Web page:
In Rome, where you can feel Saint Joseph’s pain,
I found myself in the maternity ward, facing
someone else’s child
as it wormed a way into this world
I like to call my own, my monastery of sorts

in which I meditate on mistakes, oversights
an emperor might think large enough to vindicate
exile, a solitary lifestyle, rife
with skipping-stones, projectiles
no fetching companion will return, walk back

like all the stupid things I’ve said, insults I’ve left
hanging in the air
like halitosis, that Anglicized Latin word
Listerine uses to manufacture psychosis, the fear
that we don’t work hard enough

to hide our imperfections, all the common faults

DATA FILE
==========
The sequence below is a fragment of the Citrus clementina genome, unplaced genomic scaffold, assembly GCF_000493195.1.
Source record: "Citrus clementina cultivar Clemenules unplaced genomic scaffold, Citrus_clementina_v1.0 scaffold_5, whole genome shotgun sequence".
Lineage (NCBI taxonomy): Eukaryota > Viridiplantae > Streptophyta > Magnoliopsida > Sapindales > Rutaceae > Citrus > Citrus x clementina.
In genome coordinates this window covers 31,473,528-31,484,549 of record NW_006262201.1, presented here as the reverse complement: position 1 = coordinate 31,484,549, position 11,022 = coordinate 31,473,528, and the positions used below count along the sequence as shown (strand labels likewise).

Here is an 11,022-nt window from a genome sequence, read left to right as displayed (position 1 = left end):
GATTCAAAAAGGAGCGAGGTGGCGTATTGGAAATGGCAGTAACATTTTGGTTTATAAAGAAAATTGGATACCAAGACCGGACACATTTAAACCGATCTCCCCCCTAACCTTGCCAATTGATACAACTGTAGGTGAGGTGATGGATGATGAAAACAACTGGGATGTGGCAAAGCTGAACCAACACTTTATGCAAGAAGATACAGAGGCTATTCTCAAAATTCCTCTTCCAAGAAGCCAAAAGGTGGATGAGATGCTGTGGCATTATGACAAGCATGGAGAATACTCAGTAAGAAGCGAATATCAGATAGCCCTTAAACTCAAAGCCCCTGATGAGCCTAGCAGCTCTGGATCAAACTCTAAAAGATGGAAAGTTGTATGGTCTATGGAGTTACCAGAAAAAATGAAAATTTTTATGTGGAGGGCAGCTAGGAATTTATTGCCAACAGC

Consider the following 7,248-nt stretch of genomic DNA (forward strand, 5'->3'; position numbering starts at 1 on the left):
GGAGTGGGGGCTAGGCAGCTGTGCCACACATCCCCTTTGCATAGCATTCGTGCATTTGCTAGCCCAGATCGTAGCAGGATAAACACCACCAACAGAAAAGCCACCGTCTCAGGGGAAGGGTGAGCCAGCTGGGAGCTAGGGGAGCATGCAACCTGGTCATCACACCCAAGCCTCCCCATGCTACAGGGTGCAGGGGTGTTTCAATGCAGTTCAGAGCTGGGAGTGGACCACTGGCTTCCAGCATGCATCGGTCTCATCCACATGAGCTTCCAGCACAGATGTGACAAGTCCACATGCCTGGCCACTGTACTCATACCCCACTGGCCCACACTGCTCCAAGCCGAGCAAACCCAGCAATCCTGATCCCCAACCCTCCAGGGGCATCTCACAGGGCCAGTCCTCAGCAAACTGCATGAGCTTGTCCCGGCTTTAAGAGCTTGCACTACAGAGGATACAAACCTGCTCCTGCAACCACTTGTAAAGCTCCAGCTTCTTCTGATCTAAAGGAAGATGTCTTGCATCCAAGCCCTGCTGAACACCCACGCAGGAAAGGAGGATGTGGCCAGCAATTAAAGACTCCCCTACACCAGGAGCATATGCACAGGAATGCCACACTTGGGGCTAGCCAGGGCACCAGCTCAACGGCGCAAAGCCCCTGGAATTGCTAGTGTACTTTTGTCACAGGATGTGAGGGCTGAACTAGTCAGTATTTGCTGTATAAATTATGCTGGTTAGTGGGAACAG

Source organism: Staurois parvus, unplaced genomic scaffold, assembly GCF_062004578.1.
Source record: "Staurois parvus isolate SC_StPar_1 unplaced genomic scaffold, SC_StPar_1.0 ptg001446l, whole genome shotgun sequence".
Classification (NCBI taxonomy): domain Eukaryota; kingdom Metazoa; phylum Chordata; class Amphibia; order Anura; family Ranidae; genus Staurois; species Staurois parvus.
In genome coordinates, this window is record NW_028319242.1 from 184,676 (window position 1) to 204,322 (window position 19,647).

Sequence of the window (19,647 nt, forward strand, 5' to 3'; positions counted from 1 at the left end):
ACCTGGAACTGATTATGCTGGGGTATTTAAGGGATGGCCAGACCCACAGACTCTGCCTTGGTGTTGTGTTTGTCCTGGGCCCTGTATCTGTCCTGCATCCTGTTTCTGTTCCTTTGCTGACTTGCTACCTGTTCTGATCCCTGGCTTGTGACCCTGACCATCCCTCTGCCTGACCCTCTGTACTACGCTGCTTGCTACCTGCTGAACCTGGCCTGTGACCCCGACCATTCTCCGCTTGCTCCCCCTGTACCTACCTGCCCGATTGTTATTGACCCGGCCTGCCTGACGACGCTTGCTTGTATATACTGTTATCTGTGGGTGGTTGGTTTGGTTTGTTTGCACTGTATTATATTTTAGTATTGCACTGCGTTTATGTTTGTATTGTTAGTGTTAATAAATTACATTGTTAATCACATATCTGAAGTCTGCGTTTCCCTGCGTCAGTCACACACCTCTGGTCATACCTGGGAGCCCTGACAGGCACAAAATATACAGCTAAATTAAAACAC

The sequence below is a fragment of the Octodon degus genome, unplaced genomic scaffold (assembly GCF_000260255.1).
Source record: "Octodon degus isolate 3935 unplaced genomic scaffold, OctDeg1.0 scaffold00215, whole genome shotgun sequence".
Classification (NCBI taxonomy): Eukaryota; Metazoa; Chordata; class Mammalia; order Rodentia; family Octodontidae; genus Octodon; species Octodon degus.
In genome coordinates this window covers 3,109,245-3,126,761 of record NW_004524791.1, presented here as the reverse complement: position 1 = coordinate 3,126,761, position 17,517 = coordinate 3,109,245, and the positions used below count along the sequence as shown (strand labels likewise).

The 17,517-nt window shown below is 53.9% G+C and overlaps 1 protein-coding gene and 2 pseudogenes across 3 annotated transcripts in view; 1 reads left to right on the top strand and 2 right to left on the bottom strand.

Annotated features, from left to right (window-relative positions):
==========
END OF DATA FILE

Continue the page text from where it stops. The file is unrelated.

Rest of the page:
mad men use to compromise
our convictions, to hide the understanding
that we can make love, despite a world of problems
we took no pleasure in creating.

Johnny Horton teaches English at Seattle Central College. He’s taught creative writing at Richard Hugo House and in Rome. He also teaches classical literature to veterans. He’s published poems in City Arts MagazineNotre Dame ReviewWillow SpringsLos Angeles Review and Horsethief. He’s received a Washington Artist Trust GAP grant and his poetry manuscript has been a finalist for the National Poetry Series and the Anthony Hecht Prize. He lives in Seattle where he walks his dog and writes essays about higher education for Crosscut.